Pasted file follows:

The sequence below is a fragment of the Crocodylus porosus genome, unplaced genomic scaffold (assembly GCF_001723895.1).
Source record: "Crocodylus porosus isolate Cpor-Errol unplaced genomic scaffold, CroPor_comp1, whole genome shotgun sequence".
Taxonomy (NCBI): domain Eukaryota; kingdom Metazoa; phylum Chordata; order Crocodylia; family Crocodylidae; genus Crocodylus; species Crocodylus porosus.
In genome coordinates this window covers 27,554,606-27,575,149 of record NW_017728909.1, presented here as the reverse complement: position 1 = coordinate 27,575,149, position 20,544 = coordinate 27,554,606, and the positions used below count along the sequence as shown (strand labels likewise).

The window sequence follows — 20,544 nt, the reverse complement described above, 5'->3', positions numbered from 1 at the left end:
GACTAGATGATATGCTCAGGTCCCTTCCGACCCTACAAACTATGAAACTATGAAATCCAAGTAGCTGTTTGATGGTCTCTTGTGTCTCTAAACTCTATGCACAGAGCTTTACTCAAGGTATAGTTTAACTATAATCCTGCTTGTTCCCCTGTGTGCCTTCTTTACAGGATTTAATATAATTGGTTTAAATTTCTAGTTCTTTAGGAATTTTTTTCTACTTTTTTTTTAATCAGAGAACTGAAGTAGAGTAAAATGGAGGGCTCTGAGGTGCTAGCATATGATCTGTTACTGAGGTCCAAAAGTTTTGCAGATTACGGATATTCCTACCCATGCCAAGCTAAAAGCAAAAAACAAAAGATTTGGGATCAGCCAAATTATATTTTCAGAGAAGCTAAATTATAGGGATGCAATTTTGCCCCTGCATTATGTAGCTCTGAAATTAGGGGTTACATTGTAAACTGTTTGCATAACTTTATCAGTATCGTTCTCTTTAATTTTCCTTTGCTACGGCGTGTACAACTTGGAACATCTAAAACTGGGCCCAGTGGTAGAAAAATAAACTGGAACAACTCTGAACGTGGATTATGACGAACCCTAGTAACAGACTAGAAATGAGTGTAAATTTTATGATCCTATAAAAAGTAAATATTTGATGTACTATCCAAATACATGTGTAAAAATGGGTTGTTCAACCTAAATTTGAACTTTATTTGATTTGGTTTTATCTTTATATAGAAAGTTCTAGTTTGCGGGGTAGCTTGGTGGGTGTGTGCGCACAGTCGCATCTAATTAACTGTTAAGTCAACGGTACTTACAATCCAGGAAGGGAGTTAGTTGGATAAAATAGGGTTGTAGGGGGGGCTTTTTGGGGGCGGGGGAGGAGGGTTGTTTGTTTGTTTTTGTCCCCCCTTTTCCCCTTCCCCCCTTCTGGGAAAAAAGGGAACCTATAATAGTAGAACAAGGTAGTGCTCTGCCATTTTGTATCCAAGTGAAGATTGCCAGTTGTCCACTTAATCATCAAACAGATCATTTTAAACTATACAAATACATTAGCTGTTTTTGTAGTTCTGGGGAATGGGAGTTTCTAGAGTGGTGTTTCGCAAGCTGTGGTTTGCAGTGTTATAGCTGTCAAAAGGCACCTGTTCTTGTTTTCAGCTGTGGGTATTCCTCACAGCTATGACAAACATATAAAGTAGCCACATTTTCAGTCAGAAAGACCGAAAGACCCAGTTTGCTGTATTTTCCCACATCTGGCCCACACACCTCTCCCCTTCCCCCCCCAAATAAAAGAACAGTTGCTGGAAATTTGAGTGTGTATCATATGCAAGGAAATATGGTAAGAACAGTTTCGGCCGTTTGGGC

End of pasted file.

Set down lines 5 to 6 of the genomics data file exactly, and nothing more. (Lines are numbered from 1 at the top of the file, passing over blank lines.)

The window sequence follows — 20,544 nt, the reverse complement described above, 5'->3', positions numbered from 1 at the left end:
GACTAGATGATATGCTCAGGTCCCTTCCGACCCTACAAACTATGAAACTATGAAATCCAAGTAGCTGTTTGATGGTCTCTTGTGTCTCTAAACTCTATGCACAGAGCTTTACTCAAGGTATAGTTTAACTATAATCCTGCTTGTTCCCCTGTGTGCCTTCTTTACAGGATTTAATATAATTGGTTTAAATTTCTAGTTCTTTAGGAATTTTTTTCTACTTTTTTTTTAATCAGAGAACTGAAGTAGAGTAAAATGGAGGGCTCTGAGGTGCTAGCATATGATCTGTTACTGAGGTCCAAAAGTTTTGCAGATTACGGATATTCCTACCCATGCCAAGCTAAAAGCAAAAAACAAAAGATTTGGGATCAGCCAAATTATATTTTCAGAGAAGCTAAATTATAGGGATGCAATTTTGCCCCTGCATTATGTAGCTCTGAAATTAGGGGTTACATTGTAAACTGTTTGCATAACTTTATCAGTATCGTTCTCTTTAATTTTCCTTTGCTACGGCGTGTACAACTTGGAACATCTAAAACTGGGCCCAGTGGTAGAAAAATAAACTGGAACAACTCTGAACGTGGATTATGACGAACCCTAGTAACAGACTAGAAATGAGTGTAAATTTTATGATCCTATAAAAAGTAAATATTTGATGTACTATCCAAATACATGTGTAAAAATGGGTTGTTCAACCTAAATTTGAACTTTATTTGATTTGGTTTTATCTTTATATAGAAAGTTCTAGTTTGCGGGGTAGCTTGGTGGGTGTGTGCGCACAGTCGCATCTAATTAACTGTTAAGTCAACGGTACTTACAATCCAGGAAGGGAGTTAGTTGGATAAAATAGGGTTGTAGGGGGGGCTTTTTGGGGGCGGGGGAGGAGGGTTGTTTGTTTGTTTTTGTCCCCCCTTTTCCCCTTCCCCCCTTCTGGGAAAAAAGGGAACCTATAATAGTAGAACAAGGTAGTGCTCTGCCATTTTGTATCCAAGTGAAGATTGCCAGTTGTCCACTTAATCATCAAACAGATCATTTTAAACTATACAAATACATTAGCTGTTTTTGTAGTTCTGGGGAATGGGAGTTTCTAGAGTGGTGTTTCGCAAGCTGTGGTTTGCAGTGTTATAGCTGTCAAAAGGCACCTGTTCTTGTTTTCAGCTGTGGGTATTCCTCACAGCTATGACAAACATATAAAGTAGCCACATTTTCAGTCAGAAAGACCGAAAGACCCAGTTTGCTGTATTTTCCCACATCTGGCCCACACACCTCTCCCCTTCCCCCCCCAAATAAAAGAACAGTTGCTGGAAATTTGAGTGTGTATCATATGCAAGGAAATATGGTAAGAACAGTTTCGGCCGTTTGGGC